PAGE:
RFA Unveils e-Book on Asian Women Fighting for Human Rights

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women-cover.jpgWASHINGTON – Ahead of Human Rights Day, Radio Free Asia (RFA) today unveiled an e-book profiling the lives, work, and sacrifice of women from Asian countries and regions under authoritarian rule taking up the fight for human rights on their families’ and communities’ behalf. ‘It’s not OK’ collects and presents portraits of these remarkable women, whose often untold stories demonstrate courage under fire, in China, Southeast Asia, and North Korea. The book is available in English for a free download for iPads and tablets. Along with the e-book, RFA is launching a companion website with additional related content.

“Whether fighting for their homes at Boeung Kok Lake, demanding answers in the disappearance of her husband, or making sure her traditions and culture are passed on to younger Tibetans, these women all share one essential quality – an unyielding strength of spirit,” said Libby Liu, President of RFA. “They never sought the fight, but took it up without hesitation the moment they refused to accept injustice and inhumanity.

“With this project, we aim to put a spotlight on these extraordinary Asian women whose struggle is seen to be a universal one for fairness, compassion, and justice.”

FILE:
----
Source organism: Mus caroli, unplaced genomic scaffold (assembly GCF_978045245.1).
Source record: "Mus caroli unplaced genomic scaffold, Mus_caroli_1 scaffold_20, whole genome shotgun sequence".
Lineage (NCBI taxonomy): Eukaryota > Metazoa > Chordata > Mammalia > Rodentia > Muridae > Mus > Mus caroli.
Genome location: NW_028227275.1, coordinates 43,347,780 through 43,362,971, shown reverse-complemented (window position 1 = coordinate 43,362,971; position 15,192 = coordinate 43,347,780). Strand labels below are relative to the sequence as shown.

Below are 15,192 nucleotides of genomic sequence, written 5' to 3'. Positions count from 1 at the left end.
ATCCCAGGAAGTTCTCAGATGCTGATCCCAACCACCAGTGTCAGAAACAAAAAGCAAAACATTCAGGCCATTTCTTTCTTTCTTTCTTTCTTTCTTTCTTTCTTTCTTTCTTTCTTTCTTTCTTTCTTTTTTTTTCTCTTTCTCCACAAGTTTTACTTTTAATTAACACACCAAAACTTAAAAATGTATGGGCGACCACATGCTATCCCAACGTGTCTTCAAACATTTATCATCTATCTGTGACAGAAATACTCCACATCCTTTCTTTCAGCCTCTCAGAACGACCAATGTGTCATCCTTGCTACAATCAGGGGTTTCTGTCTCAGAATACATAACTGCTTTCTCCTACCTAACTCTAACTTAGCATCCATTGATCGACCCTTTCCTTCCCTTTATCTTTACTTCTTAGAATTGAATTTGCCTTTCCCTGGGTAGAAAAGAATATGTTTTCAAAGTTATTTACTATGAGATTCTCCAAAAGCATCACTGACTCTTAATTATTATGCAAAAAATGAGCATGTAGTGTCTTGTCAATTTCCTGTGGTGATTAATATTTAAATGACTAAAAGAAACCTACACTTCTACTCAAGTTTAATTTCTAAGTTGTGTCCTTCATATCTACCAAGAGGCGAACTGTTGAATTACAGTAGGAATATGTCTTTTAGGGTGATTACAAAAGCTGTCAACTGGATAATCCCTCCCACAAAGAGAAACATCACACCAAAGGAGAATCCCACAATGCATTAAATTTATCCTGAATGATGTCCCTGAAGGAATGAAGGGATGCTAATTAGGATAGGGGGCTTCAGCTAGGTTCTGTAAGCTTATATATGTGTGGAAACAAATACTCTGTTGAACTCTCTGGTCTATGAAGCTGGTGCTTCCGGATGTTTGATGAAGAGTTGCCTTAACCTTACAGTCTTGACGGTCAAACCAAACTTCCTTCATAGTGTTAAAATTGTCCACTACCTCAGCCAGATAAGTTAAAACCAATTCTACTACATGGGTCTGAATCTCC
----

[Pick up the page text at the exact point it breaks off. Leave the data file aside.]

Each portrait selected by RFA’s nine language services is based on RFA reporting and interviews over the years, in addition to other sources. The e-book also includes multimedia content, including video, graphics, and illustrations, the latter of which were created by the Broadcasting Board of Governor’s Office of Digital & Design Innovation (ODDI). On Wednesday, Dec. 10 from 10:00 to 11:30 a.m. ET, the project’s executive producer, Catherine Antoine (@antoinec) and RFA staff, will answer questions about the e-book and the women’s profiles via Twitter (questions should use the hashtag #HerStoryTold).

The women featured in this edition are: from China, Ding Zilin, a Tiananmen mother, and Jiao Xia, the wife of  jailed investigative journalist Qi Chonghuai; from Vietnam, Đỗ Thị Minh Hạnh, a young labor activist recently released from jail; from Myanmar, Zin Mar Aung, a former political prisoner who helps other recently released prisoners; from Cambodia, Yorm Bopha and Tep Vanny, land rights activists; from North Korea, Lee Ae Ran, the first North Korean defector to obtain a doctoral degree who helps other defectors in South Korea; from Laos, Ng Shui Meng, wife of missing Lao activist Sombath Somphone; from China’s Tibetan regions, Rinchen Khandro Choegyal, who supports overseas Tibetans and nuns in India; and from China’s Xinjiang Uyghur Autonomous Region, Patigul Ghulam, who has been jailed several times for demanding information about her son's whereabouts since he disappeared in July 2009. RFA plans to release a second edition in March 2015 with more profiles and content.

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